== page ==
RMA Study Day: Memory in Post-1980s Music
Issues of memory are central to the work of many composers and musicologists from the early 1980s to the present day.
These issues can be historical, focusing on the relationship of certain music to the traditions which stand behind it; analytical, exploring the way that particular musical material might be returned to or transformed through a given work; or perceptual and philosophical, examining the way listeners’ own processes of memory might interact with their experience of music of different kinds, and the implications of these processes for questions of meaning, interpretation, and subjectivity.
This RMA student study day, supported also by the Centre for Modern Studies at the University of York, provided a forum for researchers and postgraduate students to present their research and to explore interdisciplinary perspectives on this topic.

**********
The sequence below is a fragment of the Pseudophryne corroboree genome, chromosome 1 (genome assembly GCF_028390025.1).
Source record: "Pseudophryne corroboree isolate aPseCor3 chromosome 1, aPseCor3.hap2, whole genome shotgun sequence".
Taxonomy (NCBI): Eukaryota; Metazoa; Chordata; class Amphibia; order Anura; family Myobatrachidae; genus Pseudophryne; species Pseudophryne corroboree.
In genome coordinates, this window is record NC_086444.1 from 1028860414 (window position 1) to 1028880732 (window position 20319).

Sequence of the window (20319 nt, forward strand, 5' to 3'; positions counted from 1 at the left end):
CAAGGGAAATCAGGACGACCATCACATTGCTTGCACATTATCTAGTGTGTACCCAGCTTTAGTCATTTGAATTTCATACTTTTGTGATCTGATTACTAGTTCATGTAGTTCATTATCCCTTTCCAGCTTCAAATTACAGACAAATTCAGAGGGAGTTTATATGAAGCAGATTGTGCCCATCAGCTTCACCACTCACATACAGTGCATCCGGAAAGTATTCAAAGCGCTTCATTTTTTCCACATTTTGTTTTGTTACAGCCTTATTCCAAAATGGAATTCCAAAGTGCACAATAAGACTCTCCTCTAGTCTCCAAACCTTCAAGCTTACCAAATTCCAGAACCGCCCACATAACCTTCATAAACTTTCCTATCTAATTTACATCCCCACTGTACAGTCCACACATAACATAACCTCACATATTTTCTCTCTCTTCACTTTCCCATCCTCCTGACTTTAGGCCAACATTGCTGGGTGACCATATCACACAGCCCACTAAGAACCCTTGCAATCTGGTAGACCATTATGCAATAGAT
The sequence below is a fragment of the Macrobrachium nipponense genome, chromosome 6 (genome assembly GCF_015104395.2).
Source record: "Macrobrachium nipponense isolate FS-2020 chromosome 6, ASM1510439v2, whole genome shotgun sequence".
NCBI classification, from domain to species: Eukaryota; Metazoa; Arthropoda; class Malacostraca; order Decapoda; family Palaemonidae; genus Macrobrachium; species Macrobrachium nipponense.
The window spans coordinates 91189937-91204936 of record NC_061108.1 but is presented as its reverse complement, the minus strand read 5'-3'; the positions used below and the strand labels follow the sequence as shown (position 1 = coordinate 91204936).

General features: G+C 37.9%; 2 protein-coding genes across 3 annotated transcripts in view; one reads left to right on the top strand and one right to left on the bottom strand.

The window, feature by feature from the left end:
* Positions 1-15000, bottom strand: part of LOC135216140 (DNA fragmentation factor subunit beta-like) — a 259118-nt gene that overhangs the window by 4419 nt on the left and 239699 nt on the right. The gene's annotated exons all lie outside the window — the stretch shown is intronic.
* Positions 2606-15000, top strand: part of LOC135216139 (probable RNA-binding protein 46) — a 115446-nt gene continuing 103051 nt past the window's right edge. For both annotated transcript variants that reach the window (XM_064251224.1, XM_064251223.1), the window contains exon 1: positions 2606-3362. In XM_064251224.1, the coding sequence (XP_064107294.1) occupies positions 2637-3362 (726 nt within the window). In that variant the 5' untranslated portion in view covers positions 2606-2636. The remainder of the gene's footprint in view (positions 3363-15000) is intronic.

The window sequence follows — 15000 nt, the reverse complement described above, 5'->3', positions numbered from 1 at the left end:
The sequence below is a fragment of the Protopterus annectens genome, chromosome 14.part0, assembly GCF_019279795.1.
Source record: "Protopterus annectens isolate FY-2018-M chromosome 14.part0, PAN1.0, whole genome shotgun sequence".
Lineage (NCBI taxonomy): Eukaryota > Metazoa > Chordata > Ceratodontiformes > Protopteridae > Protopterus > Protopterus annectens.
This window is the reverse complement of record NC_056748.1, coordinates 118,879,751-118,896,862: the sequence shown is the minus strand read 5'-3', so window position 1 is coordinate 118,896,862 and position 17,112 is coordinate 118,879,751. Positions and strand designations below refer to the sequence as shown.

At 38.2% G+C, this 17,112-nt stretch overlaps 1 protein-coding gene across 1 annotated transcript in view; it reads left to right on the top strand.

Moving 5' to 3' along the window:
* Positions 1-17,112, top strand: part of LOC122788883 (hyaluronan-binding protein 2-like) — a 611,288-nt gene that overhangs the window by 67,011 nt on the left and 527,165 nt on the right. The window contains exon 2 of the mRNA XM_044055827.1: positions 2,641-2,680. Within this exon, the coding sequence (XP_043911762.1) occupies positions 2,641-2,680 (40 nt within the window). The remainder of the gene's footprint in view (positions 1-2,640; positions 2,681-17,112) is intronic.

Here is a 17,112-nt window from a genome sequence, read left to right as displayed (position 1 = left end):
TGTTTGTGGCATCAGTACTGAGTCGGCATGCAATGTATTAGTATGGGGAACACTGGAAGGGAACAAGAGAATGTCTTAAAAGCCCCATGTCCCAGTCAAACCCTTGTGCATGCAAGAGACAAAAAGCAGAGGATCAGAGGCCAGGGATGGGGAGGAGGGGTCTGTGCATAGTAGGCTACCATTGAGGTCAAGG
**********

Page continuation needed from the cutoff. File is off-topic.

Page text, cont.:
The study day included a keynote talk by Professor Michael Zev Gordon (University of Birmingham), and a lunchtime concert featuring acclaimed young pianist Joseph Houston performing Zev Gordon's extended solo piano work On Memory (2004) in a devised programmed which intersperses individual movements with the older musical sources upon which they draw. Other papers considered the concept of ‘mythic absence’ in musical responses to Friedrich Hölderlin’s poetry and thought (Mark Hutchinson), ruins as an image for the remembrance of symphonic traditions in Silvestrov (Samuel Wilson), film music and Holocaust memorialisation (Matt Lawson), and nostalgia and lo-fi aesthetics in millennial popular music (Adam Harper).
Dr Hutchinson's research interests include analysis of 20th- and 21st-century music and the relationships between music, literature and philosophy.